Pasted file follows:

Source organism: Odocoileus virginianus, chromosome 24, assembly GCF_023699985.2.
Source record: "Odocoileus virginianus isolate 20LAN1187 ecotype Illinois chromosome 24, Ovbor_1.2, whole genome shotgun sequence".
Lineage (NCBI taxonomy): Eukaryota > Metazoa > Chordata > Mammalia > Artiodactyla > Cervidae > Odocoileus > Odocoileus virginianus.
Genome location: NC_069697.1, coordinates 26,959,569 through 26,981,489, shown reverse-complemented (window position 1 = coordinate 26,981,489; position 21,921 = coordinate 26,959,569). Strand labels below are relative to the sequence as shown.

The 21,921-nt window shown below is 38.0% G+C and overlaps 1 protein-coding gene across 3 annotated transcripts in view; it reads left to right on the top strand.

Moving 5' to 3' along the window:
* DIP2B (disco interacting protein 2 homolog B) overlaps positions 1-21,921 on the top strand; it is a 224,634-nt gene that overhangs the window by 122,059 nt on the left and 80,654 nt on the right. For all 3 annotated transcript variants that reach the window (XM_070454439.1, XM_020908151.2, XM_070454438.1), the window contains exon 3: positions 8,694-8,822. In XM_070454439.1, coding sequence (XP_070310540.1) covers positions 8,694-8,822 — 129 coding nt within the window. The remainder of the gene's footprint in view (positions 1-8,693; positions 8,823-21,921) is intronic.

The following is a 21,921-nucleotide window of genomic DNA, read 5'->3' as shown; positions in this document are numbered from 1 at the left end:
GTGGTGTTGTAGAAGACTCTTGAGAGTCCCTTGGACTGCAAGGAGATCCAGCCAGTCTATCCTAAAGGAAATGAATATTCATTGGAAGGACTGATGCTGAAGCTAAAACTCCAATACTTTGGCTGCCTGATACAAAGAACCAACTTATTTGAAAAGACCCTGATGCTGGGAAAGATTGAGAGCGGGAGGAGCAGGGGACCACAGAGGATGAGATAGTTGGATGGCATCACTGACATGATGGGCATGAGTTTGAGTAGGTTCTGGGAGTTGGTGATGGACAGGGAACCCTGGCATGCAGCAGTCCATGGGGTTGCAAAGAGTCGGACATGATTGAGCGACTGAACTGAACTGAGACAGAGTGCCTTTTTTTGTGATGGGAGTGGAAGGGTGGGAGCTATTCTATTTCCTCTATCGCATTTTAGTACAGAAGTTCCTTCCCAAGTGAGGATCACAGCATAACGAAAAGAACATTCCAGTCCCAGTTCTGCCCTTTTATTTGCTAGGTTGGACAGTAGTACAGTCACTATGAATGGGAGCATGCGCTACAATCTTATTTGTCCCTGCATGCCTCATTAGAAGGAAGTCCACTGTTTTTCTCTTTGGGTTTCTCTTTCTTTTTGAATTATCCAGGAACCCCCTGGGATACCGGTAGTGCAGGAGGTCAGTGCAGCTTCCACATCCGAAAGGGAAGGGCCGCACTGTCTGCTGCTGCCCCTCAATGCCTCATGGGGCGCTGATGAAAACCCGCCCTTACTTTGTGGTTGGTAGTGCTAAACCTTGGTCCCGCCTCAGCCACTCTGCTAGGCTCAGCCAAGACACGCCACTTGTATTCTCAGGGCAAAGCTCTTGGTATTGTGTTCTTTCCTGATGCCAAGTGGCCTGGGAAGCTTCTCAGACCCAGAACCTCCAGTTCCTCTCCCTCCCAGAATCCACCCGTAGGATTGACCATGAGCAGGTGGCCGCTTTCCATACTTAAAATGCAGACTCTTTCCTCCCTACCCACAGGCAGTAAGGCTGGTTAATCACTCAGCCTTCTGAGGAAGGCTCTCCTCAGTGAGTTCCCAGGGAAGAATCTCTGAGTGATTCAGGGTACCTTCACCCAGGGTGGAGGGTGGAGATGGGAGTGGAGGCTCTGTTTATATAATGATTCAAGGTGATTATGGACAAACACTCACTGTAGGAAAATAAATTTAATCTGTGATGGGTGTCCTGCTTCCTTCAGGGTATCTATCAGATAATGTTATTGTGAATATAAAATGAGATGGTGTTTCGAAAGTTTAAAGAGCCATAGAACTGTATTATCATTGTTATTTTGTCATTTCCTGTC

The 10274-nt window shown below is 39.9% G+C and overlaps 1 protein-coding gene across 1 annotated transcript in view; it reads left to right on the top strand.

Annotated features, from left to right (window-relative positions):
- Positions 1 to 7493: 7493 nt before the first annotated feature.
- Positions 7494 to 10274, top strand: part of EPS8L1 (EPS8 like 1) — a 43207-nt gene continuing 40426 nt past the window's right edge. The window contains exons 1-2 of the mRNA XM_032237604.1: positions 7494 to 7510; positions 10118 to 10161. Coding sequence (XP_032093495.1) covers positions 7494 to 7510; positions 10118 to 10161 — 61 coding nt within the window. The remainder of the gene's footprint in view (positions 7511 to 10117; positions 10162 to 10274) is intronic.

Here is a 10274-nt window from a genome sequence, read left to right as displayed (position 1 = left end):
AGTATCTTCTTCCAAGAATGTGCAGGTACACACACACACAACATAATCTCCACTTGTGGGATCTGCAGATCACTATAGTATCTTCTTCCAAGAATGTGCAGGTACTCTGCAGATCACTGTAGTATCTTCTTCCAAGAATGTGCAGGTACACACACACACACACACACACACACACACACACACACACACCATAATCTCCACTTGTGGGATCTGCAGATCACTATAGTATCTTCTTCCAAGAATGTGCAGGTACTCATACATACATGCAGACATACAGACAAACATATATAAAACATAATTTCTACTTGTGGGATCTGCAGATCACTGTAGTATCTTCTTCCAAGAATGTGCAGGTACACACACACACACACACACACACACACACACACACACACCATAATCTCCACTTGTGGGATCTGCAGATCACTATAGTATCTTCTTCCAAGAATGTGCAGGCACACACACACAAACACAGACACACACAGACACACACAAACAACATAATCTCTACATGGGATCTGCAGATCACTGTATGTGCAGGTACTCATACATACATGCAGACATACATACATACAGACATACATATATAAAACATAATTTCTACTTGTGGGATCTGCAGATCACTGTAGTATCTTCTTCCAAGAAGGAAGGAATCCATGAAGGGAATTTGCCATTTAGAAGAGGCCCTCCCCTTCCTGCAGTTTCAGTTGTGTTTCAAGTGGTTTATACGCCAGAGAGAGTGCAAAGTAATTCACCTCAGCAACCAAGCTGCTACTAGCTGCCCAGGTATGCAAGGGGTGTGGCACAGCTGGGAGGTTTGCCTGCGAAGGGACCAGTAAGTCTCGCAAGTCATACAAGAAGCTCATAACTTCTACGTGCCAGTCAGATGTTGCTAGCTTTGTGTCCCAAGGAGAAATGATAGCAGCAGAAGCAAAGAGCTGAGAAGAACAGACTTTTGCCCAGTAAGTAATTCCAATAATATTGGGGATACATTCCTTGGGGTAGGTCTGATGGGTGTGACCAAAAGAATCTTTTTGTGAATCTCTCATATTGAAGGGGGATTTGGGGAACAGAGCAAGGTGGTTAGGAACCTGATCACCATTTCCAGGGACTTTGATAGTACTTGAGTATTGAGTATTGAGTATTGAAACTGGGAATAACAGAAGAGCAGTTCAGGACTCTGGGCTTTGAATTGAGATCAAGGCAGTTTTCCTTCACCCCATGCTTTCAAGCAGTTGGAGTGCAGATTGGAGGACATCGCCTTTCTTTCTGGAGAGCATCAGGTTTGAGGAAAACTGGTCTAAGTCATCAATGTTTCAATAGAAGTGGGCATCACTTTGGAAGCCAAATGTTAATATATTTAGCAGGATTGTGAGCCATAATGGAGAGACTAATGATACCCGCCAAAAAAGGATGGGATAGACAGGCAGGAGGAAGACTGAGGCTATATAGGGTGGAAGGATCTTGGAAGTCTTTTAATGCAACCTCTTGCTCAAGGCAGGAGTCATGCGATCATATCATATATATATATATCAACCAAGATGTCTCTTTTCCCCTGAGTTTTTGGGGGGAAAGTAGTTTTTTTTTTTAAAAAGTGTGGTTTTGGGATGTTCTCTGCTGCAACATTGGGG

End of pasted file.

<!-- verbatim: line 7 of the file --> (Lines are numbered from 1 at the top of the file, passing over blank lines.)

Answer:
* DIP2B (disco interacting protein 2 homolog B) overlaps positions 1-21,921 on the top strand; it is a 224,634-nt gene that overhangs the window by 122,059 nt on the left and 80,654 nt on the right. For all 3 annotated transcript variants that reach the window (XM_070454439.1, XM_020908151.2, XM_070454438.1), the window contains exon 3: positions 8,694-8,822. In XM_070454439.1, coding sequence (XP_070310540.1) covers positions 8,694-8,822 — 129 coding nt within the window. The remainder of the gene's footprint in view (positions 1-8,693; positions 8,823-21,921) is intronic.